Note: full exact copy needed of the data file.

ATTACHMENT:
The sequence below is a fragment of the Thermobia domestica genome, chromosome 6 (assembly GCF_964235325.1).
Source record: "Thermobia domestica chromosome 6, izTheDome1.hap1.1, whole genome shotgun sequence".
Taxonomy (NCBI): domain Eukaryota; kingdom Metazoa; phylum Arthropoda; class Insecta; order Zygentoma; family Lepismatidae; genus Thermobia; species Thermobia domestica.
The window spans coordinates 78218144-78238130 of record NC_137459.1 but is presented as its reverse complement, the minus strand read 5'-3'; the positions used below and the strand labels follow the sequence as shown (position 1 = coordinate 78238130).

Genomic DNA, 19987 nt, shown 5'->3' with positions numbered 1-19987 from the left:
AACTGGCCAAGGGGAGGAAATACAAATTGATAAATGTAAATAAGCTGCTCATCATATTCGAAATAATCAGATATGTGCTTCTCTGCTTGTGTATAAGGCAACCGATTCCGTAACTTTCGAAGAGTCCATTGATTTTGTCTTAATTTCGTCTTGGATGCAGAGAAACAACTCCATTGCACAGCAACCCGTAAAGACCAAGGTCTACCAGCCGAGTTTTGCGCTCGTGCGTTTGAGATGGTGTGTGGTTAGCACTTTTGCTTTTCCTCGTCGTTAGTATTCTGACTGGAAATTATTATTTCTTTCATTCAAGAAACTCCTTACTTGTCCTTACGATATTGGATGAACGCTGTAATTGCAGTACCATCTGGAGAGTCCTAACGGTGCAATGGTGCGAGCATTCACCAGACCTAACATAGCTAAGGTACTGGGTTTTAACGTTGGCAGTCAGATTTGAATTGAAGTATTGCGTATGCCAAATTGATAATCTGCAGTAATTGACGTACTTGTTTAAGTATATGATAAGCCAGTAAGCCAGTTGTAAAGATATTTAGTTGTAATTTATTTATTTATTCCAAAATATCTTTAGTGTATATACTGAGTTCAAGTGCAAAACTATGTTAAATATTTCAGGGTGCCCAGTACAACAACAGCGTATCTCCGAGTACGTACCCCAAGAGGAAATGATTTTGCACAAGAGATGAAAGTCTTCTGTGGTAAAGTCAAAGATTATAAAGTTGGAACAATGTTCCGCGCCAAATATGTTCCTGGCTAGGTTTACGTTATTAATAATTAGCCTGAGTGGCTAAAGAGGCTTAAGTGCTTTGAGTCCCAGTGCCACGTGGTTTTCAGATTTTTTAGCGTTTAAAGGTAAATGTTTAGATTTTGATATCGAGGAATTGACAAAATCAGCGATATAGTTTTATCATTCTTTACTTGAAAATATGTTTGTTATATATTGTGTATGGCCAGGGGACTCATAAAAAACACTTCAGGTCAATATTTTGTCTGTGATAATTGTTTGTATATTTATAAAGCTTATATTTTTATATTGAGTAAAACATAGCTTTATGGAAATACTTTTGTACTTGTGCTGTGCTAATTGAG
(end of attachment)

The sequence below is a fragment of the Thermobia domestica genome, chromosome 6 (assembly GCF_964235325.1).
Source record: "Thermobia domestica chromosome 6, izTheDome1.hap1.1, whole genome shotgun sequence".
Taxonomy (NCBI): domain Eukaryota; kingdom Metazoa; phylum Arthropoda; class Insecta; order Zygentoma; family Lepismatidae; genus Thermobia; species Thermobia domestica.
The window spans coordinates 78218144-78238130 of record NC_137459.1 but is presented as its reverse complement, the minus strand read 5'-3'; the positions used below and the strand labels follow the sequence as shown (position 1 = coordinate 78238130).

Genomic DNA, 19987 nt, shown 5'->3' with positions numbered 1-19987 from the left:
AACTGGCCAAGGGGAGGAAATACAAATTGATAAATGTAAATAAGCTGCTCATCATATTCGAAATAATCAGATATGTGCTTCTCTGCTTGTGTATAAGGCAACCGATTCCGTAACTTTCGAAGAGTCCATTGATTTTGTCTTAATTTCGTCTTGGATGCAGAGAAACAACTCCATTGCACAGCAACCCGTAAAGACCAAGGTCTACCAGCCGAGTTTTGCGCTCGTGCGTTTGAGATGGTGTGTGGTTAGCACTTTTGCTTTTCCTCGTCGTTAGTATTCTGACTGGAAATTATTATTTCTTTCATTCAAGAAACTCCTTACTTGTCCTTACGATATTGGATGAACGCTGTAATTGCAGTACCATCTGGAGAGTCCTAACGGTGCAATGGTGCGAGCATTCACCAGACCTAACATAGCTAAGGTACTGGGTTTTAACGTTGGCAGTCAGATTTGAATTGAAGTATTGCGTATGCCAAATTGATAATCTGCAGTAATTGACGTACTTGTTTAAGTATATGATAAGCCAGTAAGCCAGTTGTAAAGATATTTAGTTGTAATTTATTTATTTATTCCAAAATATCTTTAGTGTATATACTGAGTTCAAGTGCAAAACTATGTTAAATATTTCAGGGTGCCCAGTACAACAACAGCGTATCTCCGAGTACGTACCCCAAGAGGAAATGATTTTGCACAAGAGATGAAAGTCTTCTGTGGTAAAGTCAAAGATTATAAAGTTGGAACAATGTTCCGCGCCAAATATGTTCCTGGCTAGGTTTACGTTATTAATAATTAGCCTGAGTGGCTAAAGAGGCTTAAGTGCTTTGAGTCCCAGTGCCACGTGGTTTTCAGATTTTTTAGCGTTTAAAGGTAAATGTTTAGATTTTGATATCGAGGAATTGACAAAATCAGCGATATAGTTTTATCATTCTTTACTTGAAAATATGTTTGTTATATATTGTGTATGGCCAGGGGACTCATAAAAAACACTTCAGGTCAATATTTTGTCTGTGATAATTGTTTGTATATTTATAAAGCTTATATTTTTATATTGAGTAAAACATAGCTTTATGGAAATACTTTTGTACTTGTGCTGTGCTAATTGAG